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Posts Tagged ‘medical’

Cannabis in California: A local and federal divide

The recent history of cannabis in California  demonstrates a split between state and federal law that is rapidly widening. The first U.S. state to have, in 1913, prohibited the use of the devil’s herb imported by Mexican immigrants that was “marijuana”, California was also the first to legalize the medicinal use of cannabis in 1996.

15 years of legal ambiguity on medicinal marijuana
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Medicinal cannabis patients classed as ‘drug addicts’ by Oregon sheriffs

Despite the amount of illegal firearms and genuinely harmful drugs that America seems to be knee-deep in, police in Oregon are concerned that card-holding medicinal marijuana users might be legally carrying guns.

Under the U. S. Gun Control Act of 1968, guns may not be sold to drug addicts. Most people would agree that this is a good idea, as the mental image of a ‘drug addict’ is almost always negative: shaking, dirty, paranoid, and incapable of rational thought. Nobody wants to arm that person.
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Ex-U.S. attorney: Time to change pot laws


Three years ago, former U.S. Attorney John McKay was somewhere near the front lines of the nation’s drug war.

Directing federal prosecutions in Western Washington before he was fired in 2006 by the administration that appointed him, McKay’s office sent marijuana smugglers and farmers to prison on decade-long terms. It indicted a loudmouth Canadian pro-pot activist for selling cannabis seeds by mail order.
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18 negative effects of the ban on cannabis


Here is a list of some of the negative effects of the ban on cannabis:

  1. The ban on cannabis means that in addition to the coffeeshops and people who grow for their own use, an illegal market in cannabis also exists. There is no possibility of control over this illegal market which leads to criminality, unsafe situations, and events that disturb the peace; and to which underage people have easy access.
  2. The ban on cannabis makes large scale crops and export of the product into a lucrative source of income for criminal organizations which can then use this income for other criminal activities, or ‘wash’ it via money laundering operations that can disturb the legal economy.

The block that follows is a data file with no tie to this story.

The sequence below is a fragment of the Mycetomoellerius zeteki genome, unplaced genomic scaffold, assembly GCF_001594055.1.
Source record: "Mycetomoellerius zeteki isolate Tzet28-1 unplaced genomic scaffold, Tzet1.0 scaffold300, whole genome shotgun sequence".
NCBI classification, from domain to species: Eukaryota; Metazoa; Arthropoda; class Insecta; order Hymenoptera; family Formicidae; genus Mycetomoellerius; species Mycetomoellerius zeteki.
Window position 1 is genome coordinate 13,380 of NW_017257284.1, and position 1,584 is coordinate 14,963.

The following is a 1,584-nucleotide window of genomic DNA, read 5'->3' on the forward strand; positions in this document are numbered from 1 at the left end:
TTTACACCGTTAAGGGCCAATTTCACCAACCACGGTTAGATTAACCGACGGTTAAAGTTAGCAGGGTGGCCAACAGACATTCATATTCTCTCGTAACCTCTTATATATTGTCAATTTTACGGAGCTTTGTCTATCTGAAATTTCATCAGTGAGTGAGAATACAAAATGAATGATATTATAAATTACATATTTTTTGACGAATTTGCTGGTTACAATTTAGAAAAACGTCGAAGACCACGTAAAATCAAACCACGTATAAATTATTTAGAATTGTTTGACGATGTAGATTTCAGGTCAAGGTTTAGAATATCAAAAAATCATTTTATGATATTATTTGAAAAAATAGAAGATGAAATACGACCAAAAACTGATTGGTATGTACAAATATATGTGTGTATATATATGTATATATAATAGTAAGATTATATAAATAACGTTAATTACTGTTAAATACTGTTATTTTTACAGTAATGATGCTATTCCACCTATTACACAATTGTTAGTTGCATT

3. The ban on cannabis encourages criminal and antisocial behavior: rules concerning safety and security (for growing and in the marketplace) are easily broken and this goes unpunished. Conflicts are resolved using violence.
  4. The ban on cannabis leads to an increase in prices, as the producer in an illegal market calculates their risk into the price.
  5. The ban leads to a migration of tourists to coffeeshops near the borders of the country, and the operation of ‘drug runners’ to transport the product. Simple solutions for this problem such as the proposal for a so-called ‘Weed Boulevard’ with legal supply logistics are held back by the ban on cannabis.
  6. The ban on cannabis puts enormous pressure on the resources of the police and the justice system, which cannot then devote them to other, more important goals. Some of the methods used to enforce the ban limit the personal freedom of civilians and are a matter of contention in court.
  7. The costs of enforcing the ban on cannabis are not justified by the results. Although the goal of the ban (an essential reduction in supply and demand) fails to come a single step closer, the ban itself is never brought forward for discussion.
  8. The ban on cannabis damages the credibility of the government, given that the use of cannabis continues to be firmly naturalized in society.
  9. The (world-wide) ban on cannabis is one of the pillars of the U.S. dominated War On Drugs, which has led to sizeable global violations of human rights; and severely damages both the environment, and the security of the populations of cannabis-producing lands.
  10. The ban on cannabis impedes the development of the industrial applications of the plant, which is capable of making a very valuable contribution to a sustainable future.